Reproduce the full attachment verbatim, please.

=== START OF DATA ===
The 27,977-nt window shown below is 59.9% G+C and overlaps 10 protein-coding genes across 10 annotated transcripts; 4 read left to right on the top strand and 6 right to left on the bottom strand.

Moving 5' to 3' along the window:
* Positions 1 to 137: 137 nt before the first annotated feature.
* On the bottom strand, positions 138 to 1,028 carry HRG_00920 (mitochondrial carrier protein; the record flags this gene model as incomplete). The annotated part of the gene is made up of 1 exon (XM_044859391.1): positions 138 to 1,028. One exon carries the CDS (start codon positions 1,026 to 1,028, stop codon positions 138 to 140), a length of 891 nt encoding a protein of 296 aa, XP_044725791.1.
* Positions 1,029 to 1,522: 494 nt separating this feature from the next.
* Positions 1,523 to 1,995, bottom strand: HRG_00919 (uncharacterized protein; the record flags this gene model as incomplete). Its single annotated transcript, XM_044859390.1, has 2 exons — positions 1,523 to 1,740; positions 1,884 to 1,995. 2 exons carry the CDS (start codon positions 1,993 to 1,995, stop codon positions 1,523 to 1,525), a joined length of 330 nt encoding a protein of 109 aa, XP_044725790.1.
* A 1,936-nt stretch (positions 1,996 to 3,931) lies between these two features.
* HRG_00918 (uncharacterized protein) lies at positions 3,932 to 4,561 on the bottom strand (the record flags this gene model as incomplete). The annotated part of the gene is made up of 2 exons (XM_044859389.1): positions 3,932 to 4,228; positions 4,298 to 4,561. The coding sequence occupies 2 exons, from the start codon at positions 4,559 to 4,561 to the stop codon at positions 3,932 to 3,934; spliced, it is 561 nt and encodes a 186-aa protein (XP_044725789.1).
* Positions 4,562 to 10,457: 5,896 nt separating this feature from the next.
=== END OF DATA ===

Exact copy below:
The 27,977-nt window shown below is 59.9% G+C and overlaps 10 protein-coding genes across 10 annotated transcripts; 4 read left to right on the top strand and 6 right to left on the bottom strand.

Moving 5' to 3' along the window:
* Positions 1 to 137: 137 nt before the first annotated feature.
* On the bottom strand, positions 138 to 1,028 carry HRG_00920 (mitochondrial carrier protein; the record flags this gene model as incomplete). The annotated part of the gene is made up of 1 exon (XM_044859391.1): positions 138 to 1,028. One exon carries the CDS (start codon positions 1,026 to 1,028, stop codon positions 138 to 140), a length of 891 nt encoding a protein of 296 aa, XP_044725791.1.
* Positions 1,029 to 1,522: 494 nt separating this feature from the next.
* Positions 1,523 to 1,995, bottom strand: HRG_00919 (uncharacterized protein; the record flags this gene model as incomplete). Its single annotated transcript, XM_044859390.1, has 2 exons — positions 1,523 to 1,740; positions 1,884 to 1,995. 2 exons carry the CDS (start codon positions 1,993 to 1,995, stop codon positions 1,523 to 1,525), a joined length of 330 nt encoding a protein of 109 aa, XP_044725790.1.
* A 1,936-nt stretch (positions 1,996 to 3,931) lies between these two features.
* HRG_00918 (uncharacterized protein) lies at positions 3,932 to 4,561 on the bottom strand (the record flags this gene model as incomplete). The annotated part of the gene is made up of 2 exons (XM_044859389.1): positions 3,932 to 4,228; positions 4,298 to 4,561. The coding sequence occupies 2 exons, from the start codon at positions 4,559 to 4,561 to the stop codon at positions 3,932 to 3,934; spliced, it is 561 nt and encodes a 186-aa protein (XP_044725789.1).
* Positions 4,562 to 10,457: 5,896 nt separating this feature from the next.